Of Booze and Bags

(Photo: Taber Andrew Bain)

The Austin City Council is about to outlaw the paper and plastic bags you get at the grocery store. Retailers don’t like the ban. One particularly clever argument by liquor retailers is that it will encourage people to buy less — not a good thing, so they argue, when unemployment is high. 

This is a bad argument for so many reasons: 1) Booze demand and bag provision are at most only a tiny bit complementary — one can always carry the six-pack out by hand; 2) To argue that high unemployment is a reason for anything other than macro stimuli is totally self-serving.  I think all universities should hire more economists to reduce unemployment (although others may differ). The best argument against the ban is that it is not efficient—the environmental improvements don’t justify the extra resource cost of schlepping reusable bags into stores.  I don’t find even that argument to be very persuasive.

(HT to TC).


I thought paper bags were required in order to drink booze in public. If so, bags might be much more complementary to cheap booze than non-homeless economists might realize.


This is probably a stupid question, but what bags will the shops be offering instead? Or will customers just have to bring their own?

But yes, I agree it's a dumb argument to say people will buy less in a single shopping session, unless bags and buckets and slings and boxes and anything else you could use to carry shopping were all completely outlawed.

But then, if that were the case, it would possibly encourage more frequent visits to the shops, which could have positive results: People who walk to the shops would get more exercise, people who take public transport would be giving the state more money (Though what the state does with that might not necessarily be positive), people who use private transport would be buying more fuel which is good for the economy (In a limited sense), and old people who need assistance with getting about and making purchases would be providing more work for their carers.

Also, without bags, I imagine people will start wearing large coats for carrying more shopping, which could lead to the hiring of more security staff to prevent shoplifting. Also the wheelbarrow market might flourish in such a dire bagless situation.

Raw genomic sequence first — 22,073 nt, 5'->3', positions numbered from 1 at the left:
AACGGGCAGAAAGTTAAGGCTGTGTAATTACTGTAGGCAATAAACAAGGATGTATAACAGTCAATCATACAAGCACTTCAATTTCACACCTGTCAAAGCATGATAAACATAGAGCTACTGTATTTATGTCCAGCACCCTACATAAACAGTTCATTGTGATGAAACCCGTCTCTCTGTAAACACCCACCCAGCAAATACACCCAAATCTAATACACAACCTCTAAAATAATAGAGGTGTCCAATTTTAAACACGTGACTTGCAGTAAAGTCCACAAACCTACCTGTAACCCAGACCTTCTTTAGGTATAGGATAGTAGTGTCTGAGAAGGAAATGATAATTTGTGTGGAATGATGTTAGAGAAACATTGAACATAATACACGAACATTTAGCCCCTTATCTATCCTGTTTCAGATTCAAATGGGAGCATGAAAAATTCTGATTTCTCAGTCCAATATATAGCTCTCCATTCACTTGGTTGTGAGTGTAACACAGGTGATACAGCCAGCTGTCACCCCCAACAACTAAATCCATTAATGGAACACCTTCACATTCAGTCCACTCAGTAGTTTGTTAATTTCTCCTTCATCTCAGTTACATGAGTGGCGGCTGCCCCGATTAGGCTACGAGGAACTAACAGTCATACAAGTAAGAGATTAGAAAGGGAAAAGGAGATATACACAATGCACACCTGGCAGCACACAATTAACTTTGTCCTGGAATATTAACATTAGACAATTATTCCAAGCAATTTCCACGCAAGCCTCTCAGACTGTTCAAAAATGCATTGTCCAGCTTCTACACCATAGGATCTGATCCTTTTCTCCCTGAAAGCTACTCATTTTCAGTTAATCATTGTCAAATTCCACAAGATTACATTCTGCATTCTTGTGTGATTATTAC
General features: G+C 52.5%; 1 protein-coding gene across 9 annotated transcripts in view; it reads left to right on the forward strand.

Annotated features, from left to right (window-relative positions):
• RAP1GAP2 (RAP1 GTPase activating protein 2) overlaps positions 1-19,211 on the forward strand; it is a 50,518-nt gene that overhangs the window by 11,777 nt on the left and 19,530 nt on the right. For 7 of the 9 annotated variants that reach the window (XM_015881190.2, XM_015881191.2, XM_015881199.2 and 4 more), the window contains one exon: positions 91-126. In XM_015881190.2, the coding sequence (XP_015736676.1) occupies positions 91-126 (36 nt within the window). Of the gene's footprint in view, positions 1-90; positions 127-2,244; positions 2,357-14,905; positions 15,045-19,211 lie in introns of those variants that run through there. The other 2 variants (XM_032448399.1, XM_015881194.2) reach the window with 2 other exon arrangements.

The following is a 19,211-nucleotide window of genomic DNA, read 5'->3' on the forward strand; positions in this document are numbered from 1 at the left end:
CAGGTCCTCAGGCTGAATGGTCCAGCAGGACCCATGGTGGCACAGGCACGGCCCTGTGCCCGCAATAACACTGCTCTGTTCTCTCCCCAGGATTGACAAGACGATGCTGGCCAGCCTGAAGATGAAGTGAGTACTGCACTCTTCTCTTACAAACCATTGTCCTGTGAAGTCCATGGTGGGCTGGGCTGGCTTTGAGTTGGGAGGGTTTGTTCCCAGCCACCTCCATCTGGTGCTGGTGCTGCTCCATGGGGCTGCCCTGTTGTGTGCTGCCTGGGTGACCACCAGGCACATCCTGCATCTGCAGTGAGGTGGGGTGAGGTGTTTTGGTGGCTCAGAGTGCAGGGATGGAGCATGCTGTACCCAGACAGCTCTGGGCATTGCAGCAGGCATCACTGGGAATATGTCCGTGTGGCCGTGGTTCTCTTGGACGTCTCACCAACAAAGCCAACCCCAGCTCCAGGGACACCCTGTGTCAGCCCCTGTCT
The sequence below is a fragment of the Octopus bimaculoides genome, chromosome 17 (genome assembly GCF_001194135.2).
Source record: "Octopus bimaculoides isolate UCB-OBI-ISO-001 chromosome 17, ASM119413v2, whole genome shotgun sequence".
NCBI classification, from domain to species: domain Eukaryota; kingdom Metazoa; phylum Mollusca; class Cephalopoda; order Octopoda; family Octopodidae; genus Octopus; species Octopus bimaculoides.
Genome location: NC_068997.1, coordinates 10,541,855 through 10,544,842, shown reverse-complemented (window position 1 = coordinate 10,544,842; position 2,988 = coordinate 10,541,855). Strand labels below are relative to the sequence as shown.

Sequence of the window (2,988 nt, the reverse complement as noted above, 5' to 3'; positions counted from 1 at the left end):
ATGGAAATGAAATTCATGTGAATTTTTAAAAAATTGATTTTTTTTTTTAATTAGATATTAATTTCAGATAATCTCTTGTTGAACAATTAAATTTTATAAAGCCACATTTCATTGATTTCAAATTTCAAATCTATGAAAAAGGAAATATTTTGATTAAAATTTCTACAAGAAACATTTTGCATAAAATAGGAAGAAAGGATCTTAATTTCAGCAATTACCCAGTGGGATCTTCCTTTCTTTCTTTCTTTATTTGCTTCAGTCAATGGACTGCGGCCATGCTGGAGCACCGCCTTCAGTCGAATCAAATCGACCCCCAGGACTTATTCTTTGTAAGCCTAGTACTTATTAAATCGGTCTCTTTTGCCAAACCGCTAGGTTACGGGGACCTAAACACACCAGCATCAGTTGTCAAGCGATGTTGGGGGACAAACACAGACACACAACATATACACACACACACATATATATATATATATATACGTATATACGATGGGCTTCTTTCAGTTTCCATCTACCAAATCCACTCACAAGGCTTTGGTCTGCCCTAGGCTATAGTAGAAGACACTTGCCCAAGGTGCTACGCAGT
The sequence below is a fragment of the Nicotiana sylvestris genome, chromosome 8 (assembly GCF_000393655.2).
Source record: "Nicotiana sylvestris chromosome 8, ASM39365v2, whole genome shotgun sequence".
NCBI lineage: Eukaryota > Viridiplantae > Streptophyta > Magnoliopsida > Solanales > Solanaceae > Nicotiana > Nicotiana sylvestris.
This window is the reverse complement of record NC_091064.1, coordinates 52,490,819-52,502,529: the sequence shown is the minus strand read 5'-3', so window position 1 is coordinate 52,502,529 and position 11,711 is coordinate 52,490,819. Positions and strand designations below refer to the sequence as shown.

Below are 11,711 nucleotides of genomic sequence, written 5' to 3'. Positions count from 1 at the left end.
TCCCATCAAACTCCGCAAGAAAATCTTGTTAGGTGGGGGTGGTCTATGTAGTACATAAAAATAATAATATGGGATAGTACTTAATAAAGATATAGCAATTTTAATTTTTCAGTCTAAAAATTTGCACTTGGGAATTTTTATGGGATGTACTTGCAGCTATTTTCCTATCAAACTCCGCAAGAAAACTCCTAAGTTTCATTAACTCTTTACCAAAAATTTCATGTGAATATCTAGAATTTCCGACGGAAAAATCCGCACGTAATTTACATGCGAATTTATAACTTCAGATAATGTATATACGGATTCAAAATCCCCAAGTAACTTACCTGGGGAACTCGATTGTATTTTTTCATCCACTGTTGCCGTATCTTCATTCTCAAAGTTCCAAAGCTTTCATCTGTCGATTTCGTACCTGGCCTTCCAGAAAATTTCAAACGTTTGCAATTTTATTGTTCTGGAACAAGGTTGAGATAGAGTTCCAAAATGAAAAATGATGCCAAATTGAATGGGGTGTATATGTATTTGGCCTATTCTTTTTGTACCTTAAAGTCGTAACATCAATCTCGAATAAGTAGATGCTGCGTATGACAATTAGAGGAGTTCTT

I understand the environmental impact that plastic bags have but paper?

The argument is fairly invalid, people won't buy less booze because of a ban on bags.

Enter your name...

Well, in practice, bag bans do reduce sales, at least in the short term, for unplanned transactions.

The scenario works like this: You suddenly decide to stop by the store to get one or two things because you're going right past it anyway. You don't have a cloth bag with you, but this is no big deal, because it's just one or two items, and you can carry one or two items out in your hands. When you're in the store, you're tempted to make an impulse purchase. Why not pick up a few more things since you're already there? Previously, you would have bought the extra items, but now you have to make a decision: Do I buy these extra things and also spend $1 to buy a bag to carry them home in, or do I resist the impulse to buy these extra items now and save the $1?

Many customers decide to save the $1, and some of those sales are permanently lost.

The decision is really no different from "If I stop shopping now, I can use the express checkout lane; if I add one more item, I have to go through the much slower regular lanes."

The businesses most affected by this are the ones with the highest proportion of unplanned visits and impulse purchases. A liquor store is probably more vulnerable to the effect than a grocery store.



As an economist, do you have data on the environmental improvements vs. the extra resource cost? I would think recycling bags would be better than the petroleum costs (both as material and as energy in production) in addition to the environmental damage.

Is carrying a couple nearly weightless bags to the store really a significant extra resource cost?

I thought you lived in Germany for a bit where bringing bags as well as returning beer bottles is a cultural standard and not really a big deal.


"Is carrying a couple nearly weightless bags to the store really a significant extra resource cost?"